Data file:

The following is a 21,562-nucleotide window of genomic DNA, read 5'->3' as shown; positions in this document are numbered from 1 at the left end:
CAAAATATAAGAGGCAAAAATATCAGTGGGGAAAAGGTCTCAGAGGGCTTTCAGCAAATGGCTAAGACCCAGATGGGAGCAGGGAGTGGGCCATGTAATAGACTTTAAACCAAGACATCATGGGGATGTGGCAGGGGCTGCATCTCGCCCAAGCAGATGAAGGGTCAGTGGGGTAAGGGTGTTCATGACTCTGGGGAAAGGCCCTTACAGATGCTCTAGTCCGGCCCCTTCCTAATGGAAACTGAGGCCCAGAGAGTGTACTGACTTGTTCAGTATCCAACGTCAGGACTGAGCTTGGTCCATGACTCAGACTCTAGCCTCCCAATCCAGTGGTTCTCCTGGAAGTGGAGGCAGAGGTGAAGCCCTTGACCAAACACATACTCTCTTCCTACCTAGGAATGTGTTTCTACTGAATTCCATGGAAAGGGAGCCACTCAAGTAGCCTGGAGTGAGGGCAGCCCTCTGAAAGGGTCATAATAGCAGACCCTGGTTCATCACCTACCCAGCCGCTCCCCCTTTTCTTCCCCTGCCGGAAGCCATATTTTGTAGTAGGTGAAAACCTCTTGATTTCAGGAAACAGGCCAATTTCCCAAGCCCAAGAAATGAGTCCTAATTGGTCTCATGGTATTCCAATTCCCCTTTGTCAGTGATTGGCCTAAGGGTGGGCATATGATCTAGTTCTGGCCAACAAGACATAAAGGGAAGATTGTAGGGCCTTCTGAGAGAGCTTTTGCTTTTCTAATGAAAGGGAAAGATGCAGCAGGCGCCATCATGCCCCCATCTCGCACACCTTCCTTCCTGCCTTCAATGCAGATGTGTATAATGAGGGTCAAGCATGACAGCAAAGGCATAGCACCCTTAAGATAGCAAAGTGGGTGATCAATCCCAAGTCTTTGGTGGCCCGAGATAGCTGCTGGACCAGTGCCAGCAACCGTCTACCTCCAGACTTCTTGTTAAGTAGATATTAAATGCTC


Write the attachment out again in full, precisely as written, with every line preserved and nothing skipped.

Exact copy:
The following is a 21,562-nucleotide window of genomic DNA, read 5'->3' as shown; positions in this document are numbered from 1 at the left end:
CAAAATATAAGAGGCAAAAATATCAGTGGGGAAAAGGTCTCAGAGGGCTTTCAGCAAATGGCTAAGACCCAGATGGGAGCAGGGAGTGGGCCATGTAATAGACTTTAAACCAAGACATCATGGGGATGTGGCAGGGGCTGCATCTCGCCCAAGCAGATGAAGGGTCAGTGGGGTAAGGGTGTTCATGACTCTGGGGAAAGGCCCTTACAGATGCTCTAGTCCGGCCCCTTCCTAATGGAAACTGAGGCCCAGAGAGTGTACTGACTTGTTCAGTATCCAACGTCAGGACTGAGCTTGGTCCATGACTCAGACTCTAGCCTCCCAATCCAGTGGTTCTCCTGGAAGTGGAGGCAGAGGTGAAGCCCTTGACCAAACACATACTCTCTTCCTACCTAGGAATGTGTTTCTACTGAATTCCATGGAAAGGGAGCCACTCAAGTAGCCTGGAGTGAGGGCAGCCCTCTGAAAGGGTCATAATAGCAGACCCTGGTTCATCACCTACCCAGCCGCTCCCCCTTTTCTTCCCCTGCCGGAAGCCATATTTTGTAGTAGGTGAAAACCTCTTGATTTCAGGAAACAGGCCAATTTCCCAAGCCCAAGAAATGAGTCCTAATTGGTCTCATGGTATTCCAATTCCCCTTTGTCAGTGATTGGCCTAAGGGTGGGCATATGATCTAGTTCTGGCCAACAAGACATAAAGGGAAGATTGTAGGGCCTTCTGAGAGAGCTTTTGCTTTTCTAATGAAAGGGAAAGATGCAGCAGGCGCCATCATGCCCCCATCTCGCACACCTTCCTTCCTGCCTTCAATGCAGATGTGTATAATGAGGGTCAAGCATGACAGCAAAGGCATAGCACCCTTAAGATAGCAAAGTGGGTGATCAATCCCAAGTCTTTGGTGGCCCGAGATAGCTGCTGGACCAGTGCCAGCAACCGTCTACCTCCAGACTTCTTGTTAAGTAGATATTAAATGCTC